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The barbarian nomads of the Eurasian steppes have played a decisive role in world history, but their impact has gone largely unnoticed. These nomadic tribes have produced some of the world’s greatest conquerors: Attila the Hun, Genghis Khan and Tamerlane, among others. And their deeds still resonate today.

These nomads built long-lasting empires, facilitated the first global trade of the Silk Road and disseminated religions, technology, knowledge and goods of every description that enriched and changed the lives of so many across Europe, China and the Middle East. From a single region emerged a great many peoples – the Huns, the Mongols, the Magyars, the Turks, the Xiongnu, the Scythians, the Goths – all of whom went on to profoundly and irrevocably shape the modern world. But their legacy is also death. An estimated 100 million died in the Mongol conquests, include 90 percent of Iran’s population, which only recovered in the 20th century.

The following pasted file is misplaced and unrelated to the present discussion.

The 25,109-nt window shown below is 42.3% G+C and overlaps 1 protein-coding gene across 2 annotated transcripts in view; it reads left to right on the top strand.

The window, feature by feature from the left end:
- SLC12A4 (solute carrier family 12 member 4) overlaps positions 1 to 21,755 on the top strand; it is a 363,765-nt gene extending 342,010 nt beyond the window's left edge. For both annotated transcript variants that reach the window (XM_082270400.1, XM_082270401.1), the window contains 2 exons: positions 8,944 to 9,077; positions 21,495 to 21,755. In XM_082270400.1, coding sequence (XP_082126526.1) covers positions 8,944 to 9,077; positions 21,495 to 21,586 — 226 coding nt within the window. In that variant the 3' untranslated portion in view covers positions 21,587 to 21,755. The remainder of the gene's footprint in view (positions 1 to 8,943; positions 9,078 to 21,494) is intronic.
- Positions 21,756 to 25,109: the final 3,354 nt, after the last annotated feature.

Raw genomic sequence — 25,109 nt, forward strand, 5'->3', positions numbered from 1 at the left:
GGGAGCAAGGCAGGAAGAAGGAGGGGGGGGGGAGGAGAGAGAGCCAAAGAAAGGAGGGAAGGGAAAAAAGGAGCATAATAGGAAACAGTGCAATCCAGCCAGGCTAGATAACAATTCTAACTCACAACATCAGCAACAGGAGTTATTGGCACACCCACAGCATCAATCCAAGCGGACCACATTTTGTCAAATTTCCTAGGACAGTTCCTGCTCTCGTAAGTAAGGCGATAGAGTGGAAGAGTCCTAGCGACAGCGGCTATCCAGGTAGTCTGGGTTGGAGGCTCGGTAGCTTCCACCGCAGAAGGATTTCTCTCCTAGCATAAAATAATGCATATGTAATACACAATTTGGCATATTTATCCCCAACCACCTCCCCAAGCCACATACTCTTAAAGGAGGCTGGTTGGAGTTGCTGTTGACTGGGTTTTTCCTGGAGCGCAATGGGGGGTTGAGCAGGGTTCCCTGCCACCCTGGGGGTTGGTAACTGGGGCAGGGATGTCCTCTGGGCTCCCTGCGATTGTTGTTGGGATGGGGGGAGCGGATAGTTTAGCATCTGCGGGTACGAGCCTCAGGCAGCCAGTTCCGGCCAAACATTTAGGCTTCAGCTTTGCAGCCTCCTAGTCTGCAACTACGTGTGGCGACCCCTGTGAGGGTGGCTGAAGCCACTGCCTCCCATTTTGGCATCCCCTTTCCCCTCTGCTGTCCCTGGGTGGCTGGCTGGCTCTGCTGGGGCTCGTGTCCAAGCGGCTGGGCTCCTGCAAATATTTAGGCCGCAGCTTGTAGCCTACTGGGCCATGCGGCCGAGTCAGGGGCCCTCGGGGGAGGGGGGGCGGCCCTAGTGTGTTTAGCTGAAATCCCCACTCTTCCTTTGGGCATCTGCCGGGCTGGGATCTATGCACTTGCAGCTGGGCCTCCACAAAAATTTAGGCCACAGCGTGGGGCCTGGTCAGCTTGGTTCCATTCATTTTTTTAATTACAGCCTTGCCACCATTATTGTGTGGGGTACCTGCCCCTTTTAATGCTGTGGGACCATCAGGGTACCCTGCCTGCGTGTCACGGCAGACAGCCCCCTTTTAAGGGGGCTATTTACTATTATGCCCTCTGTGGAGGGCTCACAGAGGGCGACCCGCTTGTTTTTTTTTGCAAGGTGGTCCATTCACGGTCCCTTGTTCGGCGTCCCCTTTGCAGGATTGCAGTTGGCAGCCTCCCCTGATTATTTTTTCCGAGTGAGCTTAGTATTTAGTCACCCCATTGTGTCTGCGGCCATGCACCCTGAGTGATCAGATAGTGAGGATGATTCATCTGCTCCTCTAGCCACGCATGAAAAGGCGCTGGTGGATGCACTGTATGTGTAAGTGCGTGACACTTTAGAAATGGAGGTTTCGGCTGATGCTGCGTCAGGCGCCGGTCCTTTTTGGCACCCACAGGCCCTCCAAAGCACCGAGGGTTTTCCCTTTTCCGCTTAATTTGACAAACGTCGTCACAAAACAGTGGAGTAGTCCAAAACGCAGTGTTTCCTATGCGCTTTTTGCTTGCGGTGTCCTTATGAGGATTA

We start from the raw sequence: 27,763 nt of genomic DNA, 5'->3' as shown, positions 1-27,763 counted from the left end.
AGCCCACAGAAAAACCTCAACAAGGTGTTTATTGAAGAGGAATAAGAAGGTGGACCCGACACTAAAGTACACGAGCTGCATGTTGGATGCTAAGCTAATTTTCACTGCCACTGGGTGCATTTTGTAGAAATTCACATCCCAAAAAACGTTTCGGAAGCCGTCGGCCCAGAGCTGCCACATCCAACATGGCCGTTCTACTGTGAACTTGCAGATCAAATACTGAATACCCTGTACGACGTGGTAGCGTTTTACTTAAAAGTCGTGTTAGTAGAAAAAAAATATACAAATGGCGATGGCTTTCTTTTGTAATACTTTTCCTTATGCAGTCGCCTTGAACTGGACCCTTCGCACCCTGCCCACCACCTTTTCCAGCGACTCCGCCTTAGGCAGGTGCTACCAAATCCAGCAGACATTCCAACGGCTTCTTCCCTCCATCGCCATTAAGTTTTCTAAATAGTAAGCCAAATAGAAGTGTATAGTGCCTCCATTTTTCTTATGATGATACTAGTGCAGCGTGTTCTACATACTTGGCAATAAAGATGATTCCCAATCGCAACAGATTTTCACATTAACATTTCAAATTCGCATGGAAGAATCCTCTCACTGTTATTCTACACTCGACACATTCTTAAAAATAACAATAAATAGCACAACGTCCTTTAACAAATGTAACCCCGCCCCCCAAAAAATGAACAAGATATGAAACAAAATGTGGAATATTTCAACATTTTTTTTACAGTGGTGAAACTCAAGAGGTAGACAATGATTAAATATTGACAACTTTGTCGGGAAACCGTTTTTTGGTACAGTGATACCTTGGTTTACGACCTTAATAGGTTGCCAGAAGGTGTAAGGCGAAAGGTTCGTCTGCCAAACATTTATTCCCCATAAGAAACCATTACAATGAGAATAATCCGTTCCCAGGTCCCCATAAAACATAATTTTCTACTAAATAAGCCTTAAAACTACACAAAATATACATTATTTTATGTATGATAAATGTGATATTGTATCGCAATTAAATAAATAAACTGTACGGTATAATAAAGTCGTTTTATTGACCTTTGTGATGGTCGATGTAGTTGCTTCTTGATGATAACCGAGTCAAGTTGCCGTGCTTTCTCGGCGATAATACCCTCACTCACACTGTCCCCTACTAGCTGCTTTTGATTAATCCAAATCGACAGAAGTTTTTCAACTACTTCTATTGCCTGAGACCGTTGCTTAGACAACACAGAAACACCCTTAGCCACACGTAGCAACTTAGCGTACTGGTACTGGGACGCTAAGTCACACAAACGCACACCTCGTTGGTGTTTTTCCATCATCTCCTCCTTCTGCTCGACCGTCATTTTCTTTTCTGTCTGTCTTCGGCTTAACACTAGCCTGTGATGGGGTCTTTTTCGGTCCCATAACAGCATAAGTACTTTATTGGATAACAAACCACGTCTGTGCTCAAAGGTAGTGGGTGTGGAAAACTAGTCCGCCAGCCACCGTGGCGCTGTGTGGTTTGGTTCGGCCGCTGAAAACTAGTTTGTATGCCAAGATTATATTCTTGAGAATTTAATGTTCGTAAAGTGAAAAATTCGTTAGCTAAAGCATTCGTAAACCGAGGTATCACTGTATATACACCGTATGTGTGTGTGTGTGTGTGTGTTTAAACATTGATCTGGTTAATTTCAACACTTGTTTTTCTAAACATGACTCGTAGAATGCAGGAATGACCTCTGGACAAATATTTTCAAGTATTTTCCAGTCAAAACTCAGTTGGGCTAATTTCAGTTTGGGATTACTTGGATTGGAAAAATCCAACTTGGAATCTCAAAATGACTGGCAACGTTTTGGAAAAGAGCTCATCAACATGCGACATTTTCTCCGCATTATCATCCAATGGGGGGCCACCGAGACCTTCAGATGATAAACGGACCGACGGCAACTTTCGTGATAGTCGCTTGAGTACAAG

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To discuss these legacies is Kenneth Harl, author of “Empires of the Steppes.” He draws on a lifetime of scholarship to vividly recreate the lives and world of these often-forgotten peoples from their beginnings to the early modern age.

Cite This Article
"The Eurasian Steppes Gave Us Atilla the Hun, Genghis Khan, Global Trade and Hybrid Camels" History on the Net
© 2000-2024, Salem Media.
April 13, 2024 <https://www.historyonthenet.com/the-eurasian-steppes-gave-us-atilla-the-hun-genghis-khan-global-trade-and-hybrid-camels>
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